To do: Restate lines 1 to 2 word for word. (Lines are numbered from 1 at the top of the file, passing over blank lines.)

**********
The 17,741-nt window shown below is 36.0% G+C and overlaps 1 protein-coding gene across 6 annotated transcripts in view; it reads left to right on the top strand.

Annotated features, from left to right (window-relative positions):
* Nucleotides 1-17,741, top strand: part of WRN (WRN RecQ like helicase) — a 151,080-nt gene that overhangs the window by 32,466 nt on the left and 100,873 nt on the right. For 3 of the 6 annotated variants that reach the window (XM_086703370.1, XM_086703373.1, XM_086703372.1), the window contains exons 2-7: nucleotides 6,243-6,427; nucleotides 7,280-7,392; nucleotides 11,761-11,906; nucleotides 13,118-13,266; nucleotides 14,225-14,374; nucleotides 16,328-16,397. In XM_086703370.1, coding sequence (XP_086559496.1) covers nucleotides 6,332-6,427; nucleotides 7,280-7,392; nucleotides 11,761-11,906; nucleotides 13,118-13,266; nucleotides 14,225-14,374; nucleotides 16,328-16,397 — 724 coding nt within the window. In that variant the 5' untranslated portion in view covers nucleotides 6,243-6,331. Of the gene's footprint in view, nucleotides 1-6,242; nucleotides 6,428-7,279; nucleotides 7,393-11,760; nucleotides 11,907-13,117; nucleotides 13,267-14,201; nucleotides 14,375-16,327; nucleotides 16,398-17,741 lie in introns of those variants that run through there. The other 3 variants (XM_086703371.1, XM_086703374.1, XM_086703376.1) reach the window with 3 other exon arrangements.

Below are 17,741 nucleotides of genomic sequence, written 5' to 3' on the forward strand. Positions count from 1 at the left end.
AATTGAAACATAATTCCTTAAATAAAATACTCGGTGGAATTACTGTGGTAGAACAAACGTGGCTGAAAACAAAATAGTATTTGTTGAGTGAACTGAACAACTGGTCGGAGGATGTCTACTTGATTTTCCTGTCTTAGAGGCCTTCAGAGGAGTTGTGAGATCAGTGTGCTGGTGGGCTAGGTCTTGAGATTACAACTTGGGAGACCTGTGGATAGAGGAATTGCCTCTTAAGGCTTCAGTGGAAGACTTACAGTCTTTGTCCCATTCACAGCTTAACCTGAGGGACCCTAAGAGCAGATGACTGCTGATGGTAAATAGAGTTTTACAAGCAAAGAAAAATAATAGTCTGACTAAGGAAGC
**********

The 17,741-nt window shown below is 36.0% G+C and overlaps 1 protein-coding gene across 6 annotated transcripts in view; it reads left to right on the top strand.

Annotated features, from left to right (window-relative positions):